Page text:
Drug wars have been going on for a long time. It’s really misleading to call them “drug wars.” It would be more accurate to call them “wars on certain people who frighten the people in power.” If you study history like I have, you’ll learn that the first anti-opium laws in the 1870s were directed at Chinese immigrants. The first anti-cocaine laws, in the South in the early 1900s, were directed at African American men. The first anti-marijuana laws, in the Midwest and the Southwest in the 1910s and 1920s, were directed at Mexican migrants and Mexican Americans. Today, Latino and especially Black communities are still arrested more often and sentenced more harshly than Caucasian communities.
When we talk about drugs, it’s hard to know who is telling the truth and who you can trust. Matthew Fogg is a former US Marshal and drug enforcement agent. When he asked why so many poorer, African-American communities were being targeted rather more affluent Caucasian communities, this is what his superior told him. It was a rare admission of truth:
“You know, if we go out there and start messing with those folks, they know judges, they know lawyers, they know politicians. You start locking their kids up; somebody’s going to jerk our chain. They’re going to call us on it, and before you know it, they’re going to shut us down, and there goes your overtime.”
After he retired Fogg, joined the organization Law Enforcement Against Prohibition (LEAP). Founded on March 16, 2002, LEAP is a nonprofit organization made up of current and former members of the law enforcement and criminal justice communities who are speaking out about the failures of our existing drug policies. You won’t believe their web-address: www.CopsSayLegalizeDrugs.com. Here’s what they have to say:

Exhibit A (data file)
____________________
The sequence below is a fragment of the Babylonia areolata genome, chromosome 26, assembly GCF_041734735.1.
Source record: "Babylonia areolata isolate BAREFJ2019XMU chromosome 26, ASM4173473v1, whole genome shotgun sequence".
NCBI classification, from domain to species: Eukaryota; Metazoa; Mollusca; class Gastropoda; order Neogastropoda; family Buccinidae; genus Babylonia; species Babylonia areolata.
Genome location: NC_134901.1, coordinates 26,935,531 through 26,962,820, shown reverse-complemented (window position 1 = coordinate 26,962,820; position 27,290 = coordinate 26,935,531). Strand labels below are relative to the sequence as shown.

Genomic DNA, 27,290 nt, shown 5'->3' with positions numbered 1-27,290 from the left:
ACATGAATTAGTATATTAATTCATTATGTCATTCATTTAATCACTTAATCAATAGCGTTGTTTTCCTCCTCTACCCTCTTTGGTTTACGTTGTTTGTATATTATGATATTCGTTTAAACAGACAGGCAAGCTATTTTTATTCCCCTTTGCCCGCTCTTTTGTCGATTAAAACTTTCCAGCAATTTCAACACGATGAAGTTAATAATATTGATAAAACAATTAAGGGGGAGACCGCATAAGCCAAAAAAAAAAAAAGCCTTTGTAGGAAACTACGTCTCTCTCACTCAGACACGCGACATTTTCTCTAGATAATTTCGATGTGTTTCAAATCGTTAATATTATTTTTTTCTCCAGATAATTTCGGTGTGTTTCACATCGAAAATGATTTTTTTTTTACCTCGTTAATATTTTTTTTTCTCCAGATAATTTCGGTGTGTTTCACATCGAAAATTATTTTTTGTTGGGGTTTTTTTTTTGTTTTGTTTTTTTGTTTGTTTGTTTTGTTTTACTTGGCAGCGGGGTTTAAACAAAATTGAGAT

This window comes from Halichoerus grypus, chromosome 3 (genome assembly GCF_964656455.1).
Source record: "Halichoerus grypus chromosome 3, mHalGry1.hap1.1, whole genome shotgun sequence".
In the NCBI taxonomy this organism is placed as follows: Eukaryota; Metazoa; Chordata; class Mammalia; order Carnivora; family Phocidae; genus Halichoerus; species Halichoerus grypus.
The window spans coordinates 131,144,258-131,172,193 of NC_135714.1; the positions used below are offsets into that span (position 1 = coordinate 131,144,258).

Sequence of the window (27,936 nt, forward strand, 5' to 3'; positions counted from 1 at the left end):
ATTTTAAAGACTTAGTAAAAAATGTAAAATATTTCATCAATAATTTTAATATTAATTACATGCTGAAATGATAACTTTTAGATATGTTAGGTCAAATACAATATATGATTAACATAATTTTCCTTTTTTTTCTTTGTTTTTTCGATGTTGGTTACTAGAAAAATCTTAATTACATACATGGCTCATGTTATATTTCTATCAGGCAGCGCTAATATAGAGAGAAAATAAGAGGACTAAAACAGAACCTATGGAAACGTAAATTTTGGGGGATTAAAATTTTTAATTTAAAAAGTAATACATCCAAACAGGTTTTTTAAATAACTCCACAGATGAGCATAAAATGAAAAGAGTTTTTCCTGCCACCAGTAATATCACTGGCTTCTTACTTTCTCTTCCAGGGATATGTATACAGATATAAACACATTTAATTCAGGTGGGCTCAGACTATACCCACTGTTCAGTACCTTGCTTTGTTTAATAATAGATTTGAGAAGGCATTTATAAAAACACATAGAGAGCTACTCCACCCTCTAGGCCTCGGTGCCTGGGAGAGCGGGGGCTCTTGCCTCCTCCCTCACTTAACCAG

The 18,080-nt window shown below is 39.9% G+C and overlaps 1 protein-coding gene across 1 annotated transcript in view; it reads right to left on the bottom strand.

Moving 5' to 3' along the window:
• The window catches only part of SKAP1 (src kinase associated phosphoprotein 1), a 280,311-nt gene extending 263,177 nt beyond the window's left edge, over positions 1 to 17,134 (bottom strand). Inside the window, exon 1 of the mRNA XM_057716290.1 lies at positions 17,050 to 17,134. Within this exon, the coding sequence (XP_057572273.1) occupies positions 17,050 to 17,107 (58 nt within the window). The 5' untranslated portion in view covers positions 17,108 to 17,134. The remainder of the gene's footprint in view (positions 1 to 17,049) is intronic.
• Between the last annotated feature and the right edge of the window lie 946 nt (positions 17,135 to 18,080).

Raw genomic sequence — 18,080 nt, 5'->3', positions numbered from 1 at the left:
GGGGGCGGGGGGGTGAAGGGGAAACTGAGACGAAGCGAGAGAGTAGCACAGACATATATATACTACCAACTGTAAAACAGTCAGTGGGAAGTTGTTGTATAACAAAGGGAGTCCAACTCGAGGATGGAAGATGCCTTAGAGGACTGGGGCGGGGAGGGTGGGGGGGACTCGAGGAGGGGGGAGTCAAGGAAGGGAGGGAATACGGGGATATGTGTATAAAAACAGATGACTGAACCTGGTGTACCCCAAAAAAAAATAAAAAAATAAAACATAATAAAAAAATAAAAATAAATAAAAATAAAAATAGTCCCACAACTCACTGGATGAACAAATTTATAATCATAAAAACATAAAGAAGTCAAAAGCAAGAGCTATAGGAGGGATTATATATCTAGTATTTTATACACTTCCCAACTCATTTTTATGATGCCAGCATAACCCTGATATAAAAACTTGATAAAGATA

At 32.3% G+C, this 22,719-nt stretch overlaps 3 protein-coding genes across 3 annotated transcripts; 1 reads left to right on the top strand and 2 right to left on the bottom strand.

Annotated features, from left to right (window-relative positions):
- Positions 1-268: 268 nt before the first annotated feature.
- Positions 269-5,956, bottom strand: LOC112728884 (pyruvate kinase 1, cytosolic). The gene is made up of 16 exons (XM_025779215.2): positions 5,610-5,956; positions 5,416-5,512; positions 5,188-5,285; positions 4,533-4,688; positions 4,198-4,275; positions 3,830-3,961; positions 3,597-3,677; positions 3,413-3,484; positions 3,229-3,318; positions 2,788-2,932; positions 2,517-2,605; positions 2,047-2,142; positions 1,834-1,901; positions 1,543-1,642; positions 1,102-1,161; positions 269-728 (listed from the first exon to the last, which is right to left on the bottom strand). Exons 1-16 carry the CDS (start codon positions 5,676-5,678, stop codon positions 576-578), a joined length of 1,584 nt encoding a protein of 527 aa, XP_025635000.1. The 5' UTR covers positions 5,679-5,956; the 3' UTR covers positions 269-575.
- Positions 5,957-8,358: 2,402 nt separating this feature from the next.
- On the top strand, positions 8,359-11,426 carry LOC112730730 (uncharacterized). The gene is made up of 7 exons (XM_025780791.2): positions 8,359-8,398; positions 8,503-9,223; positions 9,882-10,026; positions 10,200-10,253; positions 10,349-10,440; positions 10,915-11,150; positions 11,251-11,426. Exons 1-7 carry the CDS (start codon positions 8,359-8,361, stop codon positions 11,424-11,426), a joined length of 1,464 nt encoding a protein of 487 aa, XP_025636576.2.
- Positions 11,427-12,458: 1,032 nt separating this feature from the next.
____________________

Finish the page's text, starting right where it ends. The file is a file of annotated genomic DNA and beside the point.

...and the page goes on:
- We believe that drug prohibition is the true cause of much of the social and personal damage that has historically been attributed to drug use.
- It is prohibition that makes these drugs so valuable–while giving criminals a monopoly over their supply.
- Driven by the huge profits from this monopoly, criminal gangs bribe and kill each other, law enforcers, and children.
- Prohibition costs taxpayers tens of billions of dollars every year, yet 40 years and some 40 million arrests later, drugs are cheaper, more potent and far more widely used than at the beginning of this futile crusade.
- We believe that sending parents to prison for non-violent personal drug use destroys families.
- We believe that in a regulated and controlled environment, drugs will be safer for adult use and less accessible to our children.
- And we believe that by placing drug abuse in the hands of medical professionals instead of the criminal justice system, we will reduce rates of addiction and overdose deaths.
When drugs are legalized we’ll all be better off. It will make it easier to do research and find ways that drugs can improve our health. Even a drug like marijuana has been shown to have important ingredients that can help people with certain health problems. Another great book that you will find super interesting is by a journalist named Johann Hari. It’s called Chasing the Scream: The First and Last Days of the War on Drugs.
So, thanks for listening to me. I’m sure there is much more to say and you may have questions to ask me. Know that I’ll answer as best I can and will tell you the truth. I love you.